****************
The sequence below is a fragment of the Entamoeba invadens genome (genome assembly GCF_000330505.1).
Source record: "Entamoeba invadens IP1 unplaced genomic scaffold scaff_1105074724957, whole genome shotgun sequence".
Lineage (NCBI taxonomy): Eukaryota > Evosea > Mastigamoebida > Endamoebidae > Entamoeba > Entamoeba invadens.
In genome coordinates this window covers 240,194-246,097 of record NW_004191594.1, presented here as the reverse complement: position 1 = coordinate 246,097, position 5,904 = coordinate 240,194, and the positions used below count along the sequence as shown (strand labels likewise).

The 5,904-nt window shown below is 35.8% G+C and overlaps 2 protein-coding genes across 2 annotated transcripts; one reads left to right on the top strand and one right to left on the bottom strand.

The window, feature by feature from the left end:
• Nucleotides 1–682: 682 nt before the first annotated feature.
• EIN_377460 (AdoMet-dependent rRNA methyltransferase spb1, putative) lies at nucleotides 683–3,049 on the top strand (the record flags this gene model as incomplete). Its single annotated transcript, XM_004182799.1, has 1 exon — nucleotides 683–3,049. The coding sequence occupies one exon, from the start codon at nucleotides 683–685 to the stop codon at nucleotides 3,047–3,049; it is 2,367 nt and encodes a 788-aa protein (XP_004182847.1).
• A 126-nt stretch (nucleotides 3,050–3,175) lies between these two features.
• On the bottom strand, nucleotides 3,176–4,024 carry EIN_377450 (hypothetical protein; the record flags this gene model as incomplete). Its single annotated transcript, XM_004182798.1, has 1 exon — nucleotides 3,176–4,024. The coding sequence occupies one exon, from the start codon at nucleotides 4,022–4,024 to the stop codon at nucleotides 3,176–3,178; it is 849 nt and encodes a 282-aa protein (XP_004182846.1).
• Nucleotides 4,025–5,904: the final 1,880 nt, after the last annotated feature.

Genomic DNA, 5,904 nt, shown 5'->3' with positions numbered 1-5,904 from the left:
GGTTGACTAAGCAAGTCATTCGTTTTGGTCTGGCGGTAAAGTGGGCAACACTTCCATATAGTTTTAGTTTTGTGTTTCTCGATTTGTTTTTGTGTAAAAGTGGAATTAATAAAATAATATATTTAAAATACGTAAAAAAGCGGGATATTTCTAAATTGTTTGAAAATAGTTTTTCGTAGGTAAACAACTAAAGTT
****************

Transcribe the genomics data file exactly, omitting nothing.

The sequence below is a fragment of the Entamoeba invadens genome (genome assembly GCF_000330505.1).
Source record: "Entamoeba invadens IP1 unplaced genomic scaffold scaff_1105074724957, whole genome shotgun sequence".
Lineage (NCBI taxonomy): Eukaryota > Evosea > Mastigamoebida > Endamoebidae > Entamoeba > Entamoeba invadens.
In genome coordinates this window covers 240,194-246,097 of record NW_004191594.1, presented here as the reverse complement: position 1 = coordinate 246,097, position 5,904 = coordinate 240,194, and the positions used below count along the sequence as shown (strand labels likewise).

The 5,904-nt window shown below is 35.8% G+C and overlaps 2 protein-coding genes across 2 annotated transcripts; one reads left to right on the top strand and one right to left on the bottom strand.

The window, feature by feature from the left end:
• Nucleotides 1–682: 682 nt before the first annotated feature.
• EIN_377460 (AdoMet-dependent rRNA methyltransferase spb1, putative) lies at nucleotides 683–3,049 on the top strand (the record flags this gene model as incomplete). Its single annotated transcript, XM_004182799.1, has 1 exon — nucleotides 683–3,049. The coding sequence occupies one exon, from the start codon at nucleotides 683–685 to the stop codon at nucleotides 3,047–3,049; it is 2,367 nt and encodes a 788-aa protein (XP_004182847.1).
• A 126-nt stretch (nucleotides 3,050–3,175) lies between these two features.
• On the bottom strand, nucleotides 3,176–4,024 carry EIN_377450 (hypothetical protein; the record flags this gene model as incomplete). Its single annotated transcript, XM_004182798.1, has 1 exon — nucleotides 3,176–4,024. The coding sequence occupies one exon, from the start codon at nucleotides 4,022–4,024 to the stop codon at nucleotides 3,176–3,178; it is 849 nt and encodes a 282-aa protein (XP_004182846.1).
• Nucleotides 4,025–5,904: the final 1,880 nt, after the last annotated feature.

Genomic DNA, 5,904 nt, shown 5'->3' with positions numbered 1-5,904 from the left:
GGTTGACTAAGCAAGTCATTCGTTTTGGTCTGGCGGTAAAGTGGGCAACACTTCCATATAGTTTTAGTTTTGTGTTTCTCGATTTGTTTTTGTGTAAAAGTGGAATTAATAAAATAATATATTTAAAATACGTAAAAAAGCGGGATATTTCTAAATTGTTTGAAAATAGTTTTTCGTAGGTAAACAACTAAAGTT